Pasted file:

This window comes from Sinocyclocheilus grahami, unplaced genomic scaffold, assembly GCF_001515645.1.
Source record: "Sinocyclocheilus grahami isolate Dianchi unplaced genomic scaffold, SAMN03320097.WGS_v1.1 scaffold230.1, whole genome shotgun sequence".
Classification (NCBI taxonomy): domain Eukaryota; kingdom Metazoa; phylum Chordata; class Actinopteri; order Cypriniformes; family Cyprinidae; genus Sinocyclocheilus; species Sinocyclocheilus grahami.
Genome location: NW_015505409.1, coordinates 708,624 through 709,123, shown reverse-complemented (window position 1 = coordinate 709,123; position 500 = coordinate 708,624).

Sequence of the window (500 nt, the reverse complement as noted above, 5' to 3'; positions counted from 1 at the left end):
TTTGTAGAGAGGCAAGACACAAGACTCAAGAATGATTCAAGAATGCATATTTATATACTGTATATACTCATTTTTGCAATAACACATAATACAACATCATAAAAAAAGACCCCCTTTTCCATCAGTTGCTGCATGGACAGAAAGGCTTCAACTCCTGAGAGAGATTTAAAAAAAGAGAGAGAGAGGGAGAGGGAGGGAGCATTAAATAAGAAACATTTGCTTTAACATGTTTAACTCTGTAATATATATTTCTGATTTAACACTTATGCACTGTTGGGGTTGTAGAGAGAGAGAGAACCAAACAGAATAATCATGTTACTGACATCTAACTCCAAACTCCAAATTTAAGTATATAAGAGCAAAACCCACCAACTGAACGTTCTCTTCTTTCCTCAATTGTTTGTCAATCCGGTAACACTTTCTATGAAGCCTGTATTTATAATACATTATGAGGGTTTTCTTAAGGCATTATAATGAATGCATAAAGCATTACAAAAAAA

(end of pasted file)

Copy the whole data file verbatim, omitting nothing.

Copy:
This window comes from Sinocyclocheilus grahami, unplaced genomic scaffold, assembly GCF_001515645.1.
Source record: "Sinocyclocheilus grahami isolate Dianchi unplaced genomic scaffold, SAMN03320097.WGS_v1.1 scaffold230.1, whole genome shotgun sequence".
Classification (NCBI taxonomy): domain Eukaryota; kingdom Metazoa; phylum Chordata; class Actinopteri; order Cypriniformes; family Cyprinidae; genus Sinocyclocheilus; species Sinocyclocheilus grahami.
Genome location: NW_015505409.1, coordinates 708,624 through 709,123, shown reverse-complemented (window position 1 = coordinate 709,123; position 500 = coordinate 708,624).

Sequence of the window (500 nt, the reverse complement as noted above, 5' to 3'; positions counted from 1 at the left end):
TTTGTAGAGAGGCAAGACACAAGACTCAAGAATGATTCAAGAATGCATATTTATATACTGTATATACTCATTTTTGCAATAACACATAATACAACATCATAAAAAAAGACCCCCTTTTCCATCAGTTGCTGCATGGACAGAAAGGCTTCAACTCCTGAGAGAGATTTAAAAAAAGAGAGAGAGAGGGAGAGGGAGGGAGCATTAAATAAGAAACATTTGCTTTAACATGTTTAACTCTGTAATATATATTTCTGATTTAACACTTATGCACTGTTGGGGTTGTAGAGAGAGAGAGAACCAAACAGAATAATCATGTTACTGACATCTAACTCCAAACTCCAAATTTAAGTATATAAGAGCAAAACCCACCAACTGAACGTTCTCTTCTTTCCTCAATTGTTTGTCAATCCGGTAACACTTTCTATGAAGCCTGTATTTATAATACATTATGAGGGTTTTCTTAAGGCATTATAATGAATGCATAAAGCATTACAAAAAAA